UK Government’s EU fund replacement amounts to ‘pork barrel politics’ says Senedd member
The UK Government’s proposed replacement for money Wales received while part of the EU amounts to “pork barrel politics,” a Senedd member has said.
Plaid Cymru’s Rhun ap Iorwerth took aim at the UK Government’s Shared Prosperity Fund in the Senedd, saying that it “falls way short” in matching the size of EU structural funds that Wales had previously and what had been promised by Brexiteers.
Speaking at First Minister’s Questions, the Senedd member for Ynys Môn, said that the £16m allocation for Ynys Môn was but a fraction of the funding that would be available through the EU structural funds.
“This is good old-fashioned pork barrel politics, isn’t it?” he asked.
“We heard recently that Ynys Môn would be getting some £16m from the so called Shared Prosperity Fund.
“There’s no escaping the fact that this is a fraction of the funding available under EU structural funds and falls way short of the UK Government’s promise that we wouldn’t lose a penny after Brexit – which the Conservatives clearly don’t mind one bit.
“It’s a mess but my question relates to the fact that this is an un-strategic mess. Does the First Minister agree that there’s no joined up thinking here from the UK Government, no long-term plan, and can he tell me what pressure Welsh Ministers can try to bring to bear on their UK counterparts to try to make subsequent funding rounds at least a little bit more strategic in nature?”
The First Minister Mrk Drakeford said that he agreed “entirely with what the Member said”.
“This was a fund announced in 2017, in a Conservative Party manifesto. It took until the start of this month—April 2022—before we’ve had any substantive discussions with UK Ministers about the way in which they intend those funds to be used in Wales.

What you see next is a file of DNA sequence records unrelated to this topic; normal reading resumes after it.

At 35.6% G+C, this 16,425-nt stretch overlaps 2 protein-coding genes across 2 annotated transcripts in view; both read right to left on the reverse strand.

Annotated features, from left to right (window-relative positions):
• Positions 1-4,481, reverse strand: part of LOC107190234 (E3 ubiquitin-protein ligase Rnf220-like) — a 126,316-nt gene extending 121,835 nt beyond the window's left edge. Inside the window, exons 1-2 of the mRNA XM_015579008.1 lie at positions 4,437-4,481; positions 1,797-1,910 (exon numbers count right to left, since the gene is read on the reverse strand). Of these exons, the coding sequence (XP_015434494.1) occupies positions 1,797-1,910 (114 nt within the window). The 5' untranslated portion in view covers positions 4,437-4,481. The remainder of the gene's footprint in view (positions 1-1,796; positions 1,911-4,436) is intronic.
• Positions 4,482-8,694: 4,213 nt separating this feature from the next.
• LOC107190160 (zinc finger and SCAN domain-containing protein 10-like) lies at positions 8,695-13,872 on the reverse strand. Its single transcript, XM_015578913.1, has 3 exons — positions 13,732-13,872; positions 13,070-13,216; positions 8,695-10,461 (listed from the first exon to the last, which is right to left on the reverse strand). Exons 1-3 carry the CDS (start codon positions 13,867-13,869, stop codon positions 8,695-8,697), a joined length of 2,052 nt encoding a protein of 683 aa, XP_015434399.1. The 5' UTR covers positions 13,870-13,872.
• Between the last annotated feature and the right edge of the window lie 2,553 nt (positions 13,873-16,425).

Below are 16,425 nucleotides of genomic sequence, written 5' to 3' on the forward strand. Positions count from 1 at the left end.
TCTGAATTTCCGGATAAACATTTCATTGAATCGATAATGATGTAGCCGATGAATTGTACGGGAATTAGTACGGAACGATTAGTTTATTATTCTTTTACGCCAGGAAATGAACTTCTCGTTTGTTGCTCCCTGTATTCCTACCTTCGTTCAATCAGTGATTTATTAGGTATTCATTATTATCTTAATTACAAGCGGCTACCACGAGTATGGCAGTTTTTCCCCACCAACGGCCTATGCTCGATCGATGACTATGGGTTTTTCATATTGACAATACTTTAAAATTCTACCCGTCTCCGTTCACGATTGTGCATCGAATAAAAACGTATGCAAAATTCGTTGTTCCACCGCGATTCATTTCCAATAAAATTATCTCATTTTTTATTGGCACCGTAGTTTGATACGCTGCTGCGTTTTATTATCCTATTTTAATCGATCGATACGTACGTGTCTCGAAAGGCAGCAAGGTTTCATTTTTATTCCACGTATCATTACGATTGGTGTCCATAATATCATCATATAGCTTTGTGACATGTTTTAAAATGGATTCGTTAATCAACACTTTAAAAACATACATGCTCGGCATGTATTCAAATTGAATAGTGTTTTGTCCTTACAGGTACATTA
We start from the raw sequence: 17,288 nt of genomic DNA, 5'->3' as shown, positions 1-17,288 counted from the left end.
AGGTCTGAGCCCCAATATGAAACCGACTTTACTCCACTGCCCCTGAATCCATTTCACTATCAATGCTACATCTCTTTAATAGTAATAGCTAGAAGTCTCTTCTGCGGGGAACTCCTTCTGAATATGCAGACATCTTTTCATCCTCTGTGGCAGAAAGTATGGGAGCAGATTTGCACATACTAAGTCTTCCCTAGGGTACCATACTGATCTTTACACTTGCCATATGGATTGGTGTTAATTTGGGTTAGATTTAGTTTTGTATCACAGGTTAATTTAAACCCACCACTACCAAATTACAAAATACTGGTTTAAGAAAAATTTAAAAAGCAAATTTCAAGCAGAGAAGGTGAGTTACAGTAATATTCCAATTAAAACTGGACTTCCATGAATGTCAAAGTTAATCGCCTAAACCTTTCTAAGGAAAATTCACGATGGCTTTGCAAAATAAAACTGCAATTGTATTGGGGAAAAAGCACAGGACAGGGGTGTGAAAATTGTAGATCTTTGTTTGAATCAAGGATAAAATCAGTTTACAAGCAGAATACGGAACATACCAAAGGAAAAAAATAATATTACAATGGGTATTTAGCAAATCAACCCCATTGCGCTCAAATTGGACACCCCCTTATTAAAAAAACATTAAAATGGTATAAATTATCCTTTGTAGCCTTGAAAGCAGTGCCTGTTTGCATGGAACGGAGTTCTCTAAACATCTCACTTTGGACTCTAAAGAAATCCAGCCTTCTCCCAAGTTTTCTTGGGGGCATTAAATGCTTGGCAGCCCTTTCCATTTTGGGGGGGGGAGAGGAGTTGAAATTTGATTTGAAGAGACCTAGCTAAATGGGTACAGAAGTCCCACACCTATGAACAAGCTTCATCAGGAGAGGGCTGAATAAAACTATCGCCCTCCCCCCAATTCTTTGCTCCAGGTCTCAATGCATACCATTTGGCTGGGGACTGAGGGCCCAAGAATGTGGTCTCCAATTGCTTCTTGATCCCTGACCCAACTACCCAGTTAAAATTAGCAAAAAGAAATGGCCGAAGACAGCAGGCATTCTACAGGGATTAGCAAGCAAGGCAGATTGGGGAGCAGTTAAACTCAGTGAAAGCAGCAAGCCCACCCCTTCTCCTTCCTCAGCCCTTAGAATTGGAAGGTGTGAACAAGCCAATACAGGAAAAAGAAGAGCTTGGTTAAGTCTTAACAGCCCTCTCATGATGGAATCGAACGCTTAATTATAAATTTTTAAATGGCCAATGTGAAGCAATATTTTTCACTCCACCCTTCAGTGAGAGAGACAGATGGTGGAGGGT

“It’s not just that we’re getting less money, it’s being less well spent. I think that’s the fundamental objection to it,” he said.
Earlier, Conservative Senedd Member Paul Davies, who is chair of the Senedd Economy Committee, had asked the First Minister on what basis the Welsh Government was claiming that it would be £1bn worse off as a result of the lass of EU funds.
“Now, you and your colleagues have stated clearly that you believe that Wales is £1 billion worse off as a result of these recent announcements,” he said.
“So, can you tell us how the Welsh Government has reached that figure of £1 billion, and will you publish an analysis and breakdown of how you’ve worked out that figure?”
Mark Drakeford responded: “We are happy to explain how we’ve got to those figures, and we are happy to publish the figures too, because they are clear—they are clear—and there is no doubt whatsoever about these figures.
“We will lose £0.75 billion because of the system used by the UK Government to replace the structural funds. And we will lose £243 million from the funds that would have come to Wales from European Union programmes in the rural sphere too.
“So, we have the figures, we have that analysis and we’re happy to publish it just to demonstrate what the UK Government have done in cutting the funding.”
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